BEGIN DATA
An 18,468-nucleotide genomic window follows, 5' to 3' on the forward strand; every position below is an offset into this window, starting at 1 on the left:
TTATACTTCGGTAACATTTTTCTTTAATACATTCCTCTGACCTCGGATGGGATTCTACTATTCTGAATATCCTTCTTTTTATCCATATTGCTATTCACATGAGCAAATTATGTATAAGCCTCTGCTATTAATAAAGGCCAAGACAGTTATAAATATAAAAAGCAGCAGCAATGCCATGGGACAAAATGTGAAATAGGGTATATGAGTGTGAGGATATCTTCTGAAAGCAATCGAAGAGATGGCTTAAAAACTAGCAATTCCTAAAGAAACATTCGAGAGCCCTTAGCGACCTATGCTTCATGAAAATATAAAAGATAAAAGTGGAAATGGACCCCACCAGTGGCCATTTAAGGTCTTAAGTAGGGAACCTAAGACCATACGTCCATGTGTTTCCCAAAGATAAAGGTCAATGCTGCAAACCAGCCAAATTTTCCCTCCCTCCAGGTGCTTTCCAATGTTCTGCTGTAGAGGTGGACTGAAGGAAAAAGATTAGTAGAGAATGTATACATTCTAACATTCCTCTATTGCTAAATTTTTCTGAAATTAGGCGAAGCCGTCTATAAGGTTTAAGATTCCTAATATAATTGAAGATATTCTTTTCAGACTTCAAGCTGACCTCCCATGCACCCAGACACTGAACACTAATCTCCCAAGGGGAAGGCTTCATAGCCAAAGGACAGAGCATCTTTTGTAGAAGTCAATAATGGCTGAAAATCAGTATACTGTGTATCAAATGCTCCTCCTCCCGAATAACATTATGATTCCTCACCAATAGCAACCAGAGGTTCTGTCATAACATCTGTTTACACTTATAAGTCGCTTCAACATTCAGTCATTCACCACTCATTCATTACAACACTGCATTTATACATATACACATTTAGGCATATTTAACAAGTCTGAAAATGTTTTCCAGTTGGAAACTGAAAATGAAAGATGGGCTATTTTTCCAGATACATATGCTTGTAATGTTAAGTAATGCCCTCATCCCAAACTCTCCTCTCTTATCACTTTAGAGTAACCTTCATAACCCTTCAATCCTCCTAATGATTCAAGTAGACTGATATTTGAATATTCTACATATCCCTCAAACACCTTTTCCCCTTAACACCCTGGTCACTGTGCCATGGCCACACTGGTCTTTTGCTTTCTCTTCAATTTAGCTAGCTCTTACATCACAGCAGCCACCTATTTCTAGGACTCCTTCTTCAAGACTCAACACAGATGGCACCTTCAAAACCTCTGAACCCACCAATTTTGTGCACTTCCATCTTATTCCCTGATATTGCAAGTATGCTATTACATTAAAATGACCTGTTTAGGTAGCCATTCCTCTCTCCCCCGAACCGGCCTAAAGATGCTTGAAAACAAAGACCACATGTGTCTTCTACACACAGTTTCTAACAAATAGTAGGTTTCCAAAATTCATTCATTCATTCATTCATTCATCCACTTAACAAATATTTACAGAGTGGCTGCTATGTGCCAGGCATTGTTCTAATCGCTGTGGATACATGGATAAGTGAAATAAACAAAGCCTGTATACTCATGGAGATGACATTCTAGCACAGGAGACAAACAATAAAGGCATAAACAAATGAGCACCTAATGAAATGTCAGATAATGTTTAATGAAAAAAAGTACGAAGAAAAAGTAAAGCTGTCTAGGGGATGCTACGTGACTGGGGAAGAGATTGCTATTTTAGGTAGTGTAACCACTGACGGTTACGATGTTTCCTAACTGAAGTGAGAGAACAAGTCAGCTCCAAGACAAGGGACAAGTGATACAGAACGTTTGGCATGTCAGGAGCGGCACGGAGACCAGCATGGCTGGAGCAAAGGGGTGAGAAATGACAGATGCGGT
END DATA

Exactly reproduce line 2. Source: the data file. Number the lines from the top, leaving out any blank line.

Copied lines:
TTATACTTCGGTAACATTTTTCTTTAATACATTCCTCTGACCTCGGATGGGATTCTACTATTCTGAATATCCTTCTTTTTATCCATATTGCTATTCACATGAGCAAATTATGTATAAGCCTCTGCTATTAATAAAGGCCAAGACAGTTATAAATATAAAAAGCAGCAGCAATGCCATGGGACAAAATGTGAAATAGGGTATATGAGTGTGAGGATATCTTCTGAAAGCAATCGAAGAGATGGCTTAAAAACTAGCAATTCCTAAAGAAACATTCGAGAGCCCTTAGCGACCTATGCTTCATGAAAATATAAAAGATAAAAGTGGAAATGGACCCCACCAGTGGCCATTTAAGGTCTTAAGTAGGGAACCTAAGACCATACGTCCATGTGTTTCCCAAAGATAAAGGTCAATGCTGCAAACCAGCCAAATTTTCCCTCCCTCCAGGTGCTTTCCAATGTTCTGCTGTAGAGGTGGACTGAAGGAAAAAGATTAGTAGAGAATGTATACATTCTAACATTCCTCTATTGCTAAATTTTTCTGAAATTAGGCGAAGCCGTCTATAAGGTTTAAGATTCCTAATATAATTGAAGATATTCTTTTCAGACTTCAAGCTGACCTCCCATGCACCCAGACACTGAACACTAATCTCCCAAGGGGAAGGCTTCATAGCCAAAGGACAGAGCATCTTTTGTAGAAGTCAATAATGGCTGAAAATCAGTATACTGTGTATCAAATGCTCCTCCTCCCGAATAACATTATGATTCCTCACCAATAGCAACCAGAGGTTCTGTCATAACATCTGTTTACACTTATAAGTCGCTTCAACATTCAGTCATTCACCACTCATTCATTACAACACTGCATTTATACATATACACATTTAGGCATATTTAACAAGTCTGAAAATGTTTTCCAGTTGGAAACTGAAAATGAAAGATGGGCTATTTTTCCAGATACATATGCTTGTAATGTTAAGTAATGCCCTCATCCCAAACTCTCCTCTCTTATCACTTTAGAGTAACCTTCATAACCCTTCAATCCTCCTAATGATTCAAGTAGACTGATATTTGAATATTCTACATATCCCTCAAACACCTTTTCCCCTTAACACCCTGGTCACTGTGCCATGGCCACACTGGTCTTTTGCTTTCTCTTCAATTTAGCTAGCTCTTACATCACAGCAGCCACCTATTTCTAGGACTCCTTCTTCAAGACTCAACACAGATGGCACCTTCAAAACCTCTGAACCCACCAATTTTGTGCACTTCCATCTTATTCCCTGATATTGCAAGTATGCTATTACATTAAAATGACCTGTTTAGGTAGCCATTCCTCTCTCCCCCGAACCGGCCTAAAGATGCTTGAAAACAAAGACCACATGTGTCTTCTACACACAGTTTCTAACAAATAGTAGGTTTCCAAAATTCATTCATTCATTCATTCATTCATCCACTTAACAAATATTTACAGAGTGGCTGCTATGTGCCAGGCATTGTTCTAATCGCTGTGGATACATGGATAAGTGAAATAAACAAAGCCTGTATACTCATGGAGATGACATTCTAGCACAGGAGACAAACAATAAAGGCATAAACAAATGAGCACCTAATGAAATGTCAGATAATGTTTAATGAAAAAAAGTACGAAGAAAAAGTAAAGCTGTCTAGGGGATGCTACGTGACTGGGGAAGAGATTGCTATTTTAGGTAGTGTAACCACTGACGGTTACGATGTTTCCTAACTGAAGTGAGAGAACAAGTCAGCTCCAAGACAAGGGACAAGTGATACAGAACGTTTGGCATGTCAGGAGCGGCACGGAGACCAGCATGGCTGGAGCAAAGGGGTGAGAAATGACAGATGCGGT